The opinions expressed in this article are the author’s own and do not necessarily reflect the view of the American Council of Hypnotist Examiners.


by Melissa Tiers

One of the most exciting ideas to come from neuroscience in the past decade is that of experience dependent neuroplasticity. The idea that we are literally changing the structure of the brain with every new experience may seem obvious to us now but it wasn’t that long ago that this idea was considered ridiculous.
A big part of my private practice is helping clients to understand and implement this idea. I encourage them to think of their issue as just a habituated pattern in the brain, regardless of whether it’s a habit of thought, feeling or behavior. Reducing most issues in this way makes problems more approachable and solutions more accessible.

The first layer of work is to teach clients rapid techniques that interrupt the pattern as they move clients from hot emotional states like craving, compulsion and anxiety to a more balanced or neutral state. By arming them with many different ways to “stop it” we help them to actively take part in creating new neural connections.

This is considered counter active neuroplasticity in that we are helping our clients to create alternative neural pathways. The more they strengthen the new network the stronger it becomes. The brain regions involved actually get denser with use. Think of it like a muscle that gets pumped up through repetition. The less action the old habit gets the weaker it becomes. This allows the client to take change into their own hands, or rather, their own heads.

The other exciting approach to changing the brain is to understand and utilize memory reconsolidation. What the latest research in neuroscience is indicating is that every time we remember something we unlock it from its neural network and for about six hours it becomes malleable. We now know that we can help our clients to actually rewrite old pathways and change explicit and implicit memories and their emotional impact. So instead of creating counter or alternative pathways, we are actually extinguishing the old network.

This finding helps to explain some of the near miraculous effects that we witness in our hypnosis practices and helps to allow us to be even more strategic in our work. This is a game changer. It has the potential, in my opinion, of not only changing the game, but changing the whole field.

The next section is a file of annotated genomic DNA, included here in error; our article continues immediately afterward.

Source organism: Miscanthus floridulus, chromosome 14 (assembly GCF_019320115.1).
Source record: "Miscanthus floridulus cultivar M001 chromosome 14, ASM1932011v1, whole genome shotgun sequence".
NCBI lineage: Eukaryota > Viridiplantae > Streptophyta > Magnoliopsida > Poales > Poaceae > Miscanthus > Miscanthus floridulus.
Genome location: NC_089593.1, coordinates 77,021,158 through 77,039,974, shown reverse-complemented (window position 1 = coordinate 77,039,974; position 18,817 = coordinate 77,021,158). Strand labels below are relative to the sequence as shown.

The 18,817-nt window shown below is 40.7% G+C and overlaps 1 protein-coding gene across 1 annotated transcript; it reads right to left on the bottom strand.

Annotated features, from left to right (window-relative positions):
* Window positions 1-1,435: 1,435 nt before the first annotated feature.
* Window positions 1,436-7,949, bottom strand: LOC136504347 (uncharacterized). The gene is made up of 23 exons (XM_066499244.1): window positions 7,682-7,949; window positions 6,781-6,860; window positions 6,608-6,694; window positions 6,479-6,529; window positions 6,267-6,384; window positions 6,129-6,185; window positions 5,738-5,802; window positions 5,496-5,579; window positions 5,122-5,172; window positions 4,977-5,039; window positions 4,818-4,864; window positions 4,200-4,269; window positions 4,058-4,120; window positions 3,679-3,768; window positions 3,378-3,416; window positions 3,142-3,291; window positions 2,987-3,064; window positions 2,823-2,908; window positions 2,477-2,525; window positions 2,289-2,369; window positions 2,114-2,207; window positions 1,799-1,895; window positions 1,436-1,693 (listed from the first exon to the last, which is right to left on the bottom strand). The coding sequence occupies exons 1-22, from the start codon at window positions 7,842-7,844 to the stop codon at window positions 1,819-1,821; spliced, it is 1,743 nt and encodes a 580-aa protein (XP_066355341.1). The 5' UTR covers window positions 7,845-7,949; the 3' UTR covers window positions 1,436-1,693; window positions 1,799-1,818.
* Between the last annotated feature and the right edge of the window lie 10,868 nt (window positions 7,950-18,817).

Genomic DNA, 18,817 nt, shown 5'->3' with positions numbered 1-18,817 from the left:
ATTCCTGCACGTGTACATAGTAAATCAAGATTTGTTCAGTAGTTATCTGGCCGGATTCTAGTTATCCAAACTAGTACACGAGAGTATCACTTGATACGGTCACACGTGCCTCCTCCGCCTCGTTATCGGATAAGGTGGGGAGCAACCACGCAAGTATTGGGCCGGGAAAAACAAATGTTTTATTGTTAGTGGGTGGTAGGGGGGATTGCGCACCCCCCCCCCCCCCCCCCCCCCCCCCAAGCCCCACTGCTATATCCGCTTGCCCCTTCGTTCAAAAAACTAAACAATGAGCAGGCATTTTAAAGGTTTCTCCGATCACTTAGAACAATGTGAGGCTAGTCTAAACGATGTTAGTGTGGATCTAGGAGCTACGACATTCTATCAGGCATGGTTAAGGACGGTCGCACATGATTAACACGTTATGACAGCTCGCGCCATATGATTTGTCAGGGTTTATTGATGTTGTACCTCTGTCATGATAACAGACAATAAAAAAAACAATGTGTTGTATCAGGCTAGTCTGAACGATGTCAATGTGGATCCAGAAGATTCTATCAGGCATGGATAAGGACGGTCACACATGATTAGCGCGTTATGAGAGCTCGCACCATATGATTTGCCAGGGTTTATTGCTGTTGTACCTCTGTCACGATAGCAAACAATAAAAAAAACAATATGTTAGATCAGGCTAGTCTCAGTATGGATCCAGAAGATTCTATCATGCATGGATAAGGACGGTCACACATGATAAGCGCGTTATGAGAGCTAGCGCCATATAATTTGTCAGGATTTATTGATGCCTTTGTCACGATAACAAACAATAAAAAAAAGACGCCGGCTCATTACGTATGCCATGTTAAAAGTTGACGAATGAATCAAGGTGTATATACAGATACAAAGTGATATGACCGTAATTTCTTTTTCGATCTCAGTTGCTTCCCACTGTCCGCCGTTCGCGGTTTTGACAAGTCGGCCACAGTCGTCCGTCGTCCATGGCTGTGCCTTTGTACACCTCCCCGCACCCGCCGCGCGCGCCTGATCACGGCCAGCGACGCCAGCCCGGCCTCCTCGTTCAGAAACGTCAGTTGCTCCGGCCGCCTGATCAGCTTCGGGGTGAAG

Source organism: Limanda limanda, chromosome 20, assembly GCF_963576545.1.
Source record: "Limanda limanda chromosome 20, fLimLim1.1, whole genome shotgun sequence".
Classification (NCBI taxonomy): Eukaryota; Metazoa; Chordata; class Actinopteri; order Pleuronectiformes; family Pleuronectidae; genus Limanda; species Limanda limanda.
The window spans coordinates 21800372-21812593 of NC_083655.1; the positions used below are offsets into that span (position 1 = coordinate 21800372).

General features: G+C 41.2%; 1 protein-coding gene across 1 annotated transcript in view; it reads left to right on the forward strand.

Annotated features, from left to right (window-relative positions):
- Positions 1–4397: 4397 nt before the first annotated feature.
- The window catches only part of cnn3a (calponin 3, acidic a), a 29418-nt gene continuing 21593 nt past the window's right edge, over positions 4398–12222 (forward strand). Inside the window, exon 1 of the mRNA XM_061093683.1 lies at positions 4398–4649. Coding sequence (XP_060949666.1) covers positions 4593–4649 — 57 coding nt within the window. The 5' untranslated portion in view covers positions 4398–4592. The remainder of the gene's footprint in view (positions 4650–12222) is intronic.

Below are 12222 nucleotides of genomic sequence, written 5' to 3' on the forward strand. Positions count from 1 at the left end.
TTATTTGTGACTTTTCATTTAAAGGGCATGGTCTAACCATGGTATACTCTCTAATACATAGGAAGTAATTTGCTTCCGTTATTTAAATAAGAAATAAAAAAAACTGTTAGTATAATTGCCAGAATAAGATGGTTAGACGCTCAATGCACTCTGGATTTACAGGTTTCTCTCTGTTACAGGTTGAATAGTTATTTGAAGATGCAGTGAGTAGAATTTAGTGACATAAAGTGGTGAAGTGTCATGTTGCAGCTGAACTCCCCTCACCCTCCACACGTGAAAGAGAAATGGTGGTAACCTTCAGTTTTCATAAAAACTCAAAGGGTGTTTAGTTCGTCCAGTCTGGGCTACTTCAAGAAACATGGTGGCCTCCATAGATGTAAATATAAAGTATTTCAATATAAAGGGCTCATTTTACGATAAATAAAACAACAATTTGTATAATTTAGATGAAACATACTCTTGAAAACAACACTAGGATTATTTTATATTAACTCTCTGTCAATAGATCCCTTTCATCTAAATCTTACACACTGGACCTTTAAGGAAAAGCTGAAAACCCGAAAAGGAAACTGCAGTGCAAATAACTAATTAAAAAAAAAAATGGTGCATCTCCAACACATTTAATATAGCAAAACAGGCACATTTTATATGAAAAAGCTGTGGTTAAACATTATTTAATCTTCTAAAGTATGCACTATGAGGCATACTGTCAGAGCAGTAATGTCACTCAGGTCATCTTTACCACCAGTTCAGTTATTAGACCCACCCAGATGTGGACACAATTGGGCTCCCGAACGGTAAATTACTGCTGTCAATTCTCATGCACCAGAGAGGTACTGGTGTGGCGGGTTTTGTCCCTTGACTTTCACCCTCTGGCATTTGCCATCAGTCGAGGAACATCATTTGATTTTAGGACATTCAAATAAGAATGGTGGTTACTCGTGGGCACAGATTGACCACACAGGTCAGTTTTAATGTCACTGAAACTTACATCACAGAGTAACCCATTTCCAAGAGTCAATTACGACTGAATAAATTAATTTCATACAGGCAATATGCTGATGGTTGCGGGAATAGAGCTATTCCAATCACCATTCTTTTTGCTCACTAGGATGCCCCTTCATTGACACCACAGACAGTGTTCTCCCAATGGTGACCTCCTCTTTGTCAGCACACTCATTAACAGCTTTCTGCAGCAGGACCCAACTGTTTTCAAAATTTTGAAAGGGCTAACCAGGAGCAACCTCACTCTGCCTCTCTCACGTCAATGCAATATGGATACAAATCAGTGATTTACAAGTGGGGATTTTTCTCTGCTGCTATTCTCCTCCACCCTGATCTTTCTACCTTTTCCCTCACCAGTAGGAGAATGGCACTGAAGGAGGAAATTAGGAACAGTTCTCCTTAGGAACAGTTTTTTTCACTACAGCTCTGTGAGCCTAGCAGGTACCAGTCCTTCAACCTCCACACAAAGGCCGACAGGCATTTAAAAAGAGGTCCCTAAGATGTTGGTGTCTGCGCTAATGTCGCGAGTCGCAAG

So the second layer of work is to help rewire old emotional primes. By helping clients to change and modify the emotional tone of old memories and traumas, we neutralize triggers and rewrite the old programs. Now we are all doing this with our clients already. The coolest part of all this research is it gives us a new way of understanding and talking about our work. It explains why things like regression to cause, reimprinting, EFT and all the other interventions that manipulate the emotional aspects of memory, work.

I believe it is the balance of both forms of neuroplasticity that create a more transformative and generative change. It’s a combination that creates a true cooperative approach with our clients that extends far beyond the issues they come in for. I will be teaching many of the more strategic ways of encouraging brain change in the workshop so you will be able to integrate these techniques and ideas into whatever type of practice you have. I will also share ways of utilizing the research as therapeutic metaphors to engage and influence the conscious and the unconscious mind.

Melissa’s workshop is Sunday, April 3, 2016 at the ACHE 28th Annual Hypnotherapy Conference. Register today: https://hypnotistexaminers.org/conference-registration/

Melissa Tiers is the founder of The Center for Integrative Hypnotherapy in New York City.  She is an international instructor, an award winning presenter, and a two-time recipient of the Pen and Quill award for her books.  Melissa teaches classes in clinical hypnosis, neuro linguistic psychology, and mental health coaching.  She is an adjunct faculty member at the New York Open Center and the Tri-State College of Acupuncture where she teaches a course on mind/body medicine.

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